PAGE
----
Monero hits eight-year low against Bitcoin as regulatory pressures mount Monero hits eight-year low against Bitcoin as regulatory pressures mount

Monero hits eight-year low against Bitcoin as regulatory pressures mount

Monero developers are working on enhanced privacy measures despite severe regulatory pushback.

Monero hits eight-year low against Bitcoin as regulatory pressures mount

Cover art/illustration via CryptoSlate. Image includes combined content which may include AI-generated content.

Monero’s XMR token has fallen to its lowest point against Bitcoin in the last eight years amid regulatory pressure on privacy-focused blockchain networks.

According to CoinMarketCap data, the XMR-BTC chart reached as low as 0.001954 BTC today, down 50% on the year-to-date metric. Moreover, the digital asset’s US dollar value has also been struggling, falling by more than 20% in the past year to less than $120 as of press time.

Nevertheless, Monero developers are intensifying efforts to enhance the network privacy features despite the regulatory challenges.


A recent announcement on its website unveiled a novel privacy mechanism, “Full-Chain Membership Proofs (FCMP),” designed to supplant the current Rings system. While the Rings system secures sender privacy, it’s marred by vulnerabilities like EAE attacks, chain reorganization complications, and susceptibility to statistical analysis.

FCMP eliminates these risks, ensuring comprehensive user anonymity. It added:

“Full-Chain Membership Proofs prove the output spent is one of any output on the chain, effectively removing all of these risks. This means every input goes from an immediate anonymity set of 16 to 100,000,000.”

Notably, two significant proposals have emerged for implementing FCMPs. The first proposal aligns with the forthcoming Seraphis upgrade, aiming to bolster efficiency and privacy with tailored proofs. Meanwhile, the second proposal, devised as a countermeasure to spam attacks, introduces functionalities like transaction chaining, outgoing view keys, and forward secrecy autonomously from Seraphis.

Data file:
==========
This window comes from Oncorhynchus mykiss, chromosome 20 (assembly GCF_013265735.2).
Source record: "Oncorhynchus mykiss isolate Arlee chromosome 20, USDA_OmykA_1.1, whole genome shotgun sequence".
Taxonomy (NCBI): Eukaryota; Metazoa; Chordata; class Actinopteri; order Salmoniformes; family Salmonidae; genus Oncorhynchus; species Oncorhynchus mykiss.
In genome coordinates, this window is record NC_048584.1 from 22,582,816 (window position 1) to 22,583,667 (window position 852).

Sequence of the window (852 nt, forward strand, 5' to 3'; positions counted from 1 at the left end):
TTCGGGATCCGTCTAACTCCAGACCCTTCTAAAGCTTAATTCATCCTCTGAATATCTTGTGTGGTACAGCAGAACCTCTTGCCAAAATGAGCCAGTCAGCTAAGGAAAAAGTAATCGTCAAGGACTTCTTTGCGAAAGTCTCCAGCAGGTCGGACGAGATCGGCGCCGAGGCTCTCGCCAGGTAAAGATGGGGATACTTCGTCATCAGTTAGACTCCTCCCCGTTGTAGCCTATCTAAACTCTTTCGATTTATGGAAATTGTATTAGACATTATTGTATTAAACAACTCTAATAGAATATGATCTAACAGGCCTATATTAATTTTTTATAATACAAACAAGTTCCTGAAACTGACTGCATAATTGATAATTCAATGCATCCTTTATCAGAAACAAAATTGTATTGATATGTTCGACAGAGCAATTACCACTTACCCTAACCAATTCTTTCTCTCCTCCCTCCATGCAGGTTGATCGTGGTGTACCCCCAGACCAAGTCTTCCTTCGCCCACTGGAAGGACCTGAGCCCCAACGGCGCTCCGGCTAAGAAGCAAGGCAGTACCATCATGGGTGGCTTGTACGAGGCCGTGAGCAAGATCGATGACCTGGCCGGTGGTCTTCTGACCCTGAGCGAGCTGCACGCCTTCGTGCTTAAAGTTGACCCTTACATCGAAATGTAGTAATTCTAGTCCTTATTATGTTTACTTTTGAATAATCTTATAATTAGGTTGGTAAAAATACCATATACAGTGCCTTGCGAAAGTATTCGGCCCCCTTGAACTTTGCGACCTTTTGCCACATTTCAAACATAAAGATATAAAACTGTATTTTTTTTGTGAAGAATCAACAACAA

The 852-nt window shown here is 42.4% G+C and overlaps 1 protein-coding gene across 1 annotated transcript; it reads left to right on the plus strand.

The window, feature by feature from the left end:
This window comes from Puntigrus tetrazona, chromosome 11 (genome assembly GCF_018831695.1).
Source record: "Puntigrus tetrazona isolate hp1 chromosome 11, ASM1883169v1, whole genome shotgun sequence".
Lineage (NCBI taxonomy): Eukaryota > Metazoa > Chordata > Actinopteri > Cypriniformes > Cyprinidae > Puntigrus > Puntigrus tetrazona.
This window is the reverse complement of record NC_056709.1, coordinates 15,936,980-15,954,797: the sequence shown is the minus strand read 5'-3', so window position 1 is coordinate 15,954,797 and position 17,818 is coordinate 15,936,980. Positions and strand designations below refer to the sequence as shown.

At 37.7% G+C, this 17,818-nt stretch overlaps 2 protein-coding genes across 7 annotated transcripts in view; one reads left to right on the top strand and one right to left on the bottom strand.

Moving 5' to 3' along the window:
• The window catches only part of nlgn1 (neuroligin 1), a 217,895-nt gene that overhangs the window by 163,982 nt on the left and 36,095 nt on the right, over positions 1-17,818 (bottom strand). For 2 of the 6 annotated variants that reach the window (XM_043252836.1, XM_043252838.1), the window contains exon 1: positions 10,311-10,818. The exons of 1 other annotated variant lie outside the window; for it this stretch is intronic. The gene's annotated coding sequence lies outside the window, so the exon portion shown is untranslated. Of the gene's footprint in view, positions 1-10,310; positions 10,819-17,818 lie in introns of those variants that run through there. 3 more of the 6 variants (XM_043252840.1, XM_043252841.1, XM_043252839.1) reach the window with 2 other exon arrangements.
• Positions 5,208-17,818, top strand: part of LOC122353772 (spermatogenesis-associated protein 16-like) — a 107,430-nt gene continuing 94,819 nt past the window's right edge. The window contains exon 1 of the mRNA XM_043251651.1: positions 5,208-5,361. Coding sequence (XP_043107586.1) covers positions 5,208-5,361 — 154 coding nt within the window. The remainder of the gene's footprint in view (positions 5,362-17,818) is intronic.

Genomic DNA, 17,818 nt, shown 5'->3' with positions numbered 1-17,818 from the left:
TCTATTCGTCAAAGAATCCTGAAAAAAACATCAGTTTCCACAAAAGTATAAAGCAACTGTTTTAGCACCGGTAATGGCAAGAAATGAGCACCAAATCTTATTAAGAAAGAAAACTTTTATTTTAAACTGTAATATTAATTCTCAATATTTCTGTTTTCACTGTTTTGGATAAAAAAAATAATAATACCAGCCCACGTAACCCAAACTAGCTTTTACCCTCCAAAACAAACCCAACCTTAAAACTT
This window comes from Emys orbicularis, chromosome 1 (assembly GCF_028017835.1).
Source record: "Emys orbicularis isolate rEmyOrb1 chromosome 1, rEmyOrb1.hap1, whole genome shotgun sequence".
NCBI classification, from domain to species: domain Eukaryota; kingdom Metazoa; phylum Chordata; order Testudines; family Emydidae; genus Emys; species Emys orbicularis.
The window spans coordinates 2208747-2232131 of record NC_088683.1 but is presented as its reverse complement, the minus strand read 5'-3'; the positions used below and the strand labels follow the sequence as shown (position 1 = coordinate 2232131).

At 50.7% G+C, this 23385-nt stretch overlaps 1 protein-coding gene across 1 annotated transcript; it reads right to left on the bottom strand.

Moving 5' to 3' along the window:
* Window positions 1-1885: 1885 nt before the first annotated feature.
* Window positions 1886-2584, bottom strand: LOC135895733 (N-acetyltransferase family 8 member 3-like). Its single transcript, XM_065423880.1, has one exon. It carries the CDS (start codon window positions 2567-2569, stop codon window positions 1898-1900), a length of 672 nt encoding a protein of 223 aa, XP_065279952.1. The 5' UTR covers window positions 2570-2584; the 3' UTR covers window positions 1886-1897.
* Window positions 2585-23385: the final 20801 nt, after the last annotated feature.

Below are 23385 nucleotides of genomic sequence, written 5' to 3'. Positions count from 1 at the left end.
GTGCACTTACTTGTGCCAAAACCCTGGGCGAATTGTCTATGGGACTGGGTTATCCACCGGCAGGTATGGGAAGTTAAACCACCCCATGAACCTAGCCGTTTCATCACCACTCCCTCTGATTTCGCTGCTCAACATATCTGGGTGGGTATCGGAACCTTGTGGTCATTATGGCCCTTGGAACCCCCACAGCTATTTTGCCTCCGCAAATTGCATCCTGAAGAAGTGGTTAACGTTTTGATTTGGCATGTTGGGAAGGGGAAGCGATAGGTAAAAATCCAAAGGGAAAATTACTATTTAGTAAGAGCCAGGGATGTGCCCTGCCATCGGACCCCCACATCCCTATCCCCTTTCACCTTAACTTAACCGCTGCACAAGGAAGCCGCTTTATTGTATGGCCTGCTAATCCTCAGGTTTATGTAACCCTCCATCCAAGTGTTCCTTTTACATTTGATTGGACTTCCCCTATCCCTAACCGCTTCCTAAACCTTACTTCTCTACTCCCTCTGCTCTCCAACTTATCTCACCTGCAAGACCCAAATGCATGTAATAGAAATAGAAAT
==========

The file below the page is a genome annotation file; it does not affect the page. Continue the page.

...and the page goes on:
Privacy under attack

Monero’s network reinforcement efforts coincide with heightened regulatory scrutiny on privacy-focused crypto tools.

US Treasury Deputy Secretary Adewale Adeyemo noted the exploitation of anonymity-enhancing tools like mixers by terrorist organizations and rogue states like North Korea to obscure the origins of illicit digital assets.

In a bid for compliance, the US government initiated legal actions against developers of Tornado Cash, a crypto-mixing service. More recently, the government arrested the co-founders of Samourai Wallet, a privacy-oriented service provider, for allegedly operating an unlicensed money transmission business.

Consequently, several crypto platforms, including Binance and OKX, have delisted privacy-focused digital assets from their platforms to comply with the evolving regulatory standards.

Despite these developments, prominent figures in the crypto space, including Ethereum co-founder Vitalik Buterin, have continued to advocate for the sector’s legitimacy and innovation.

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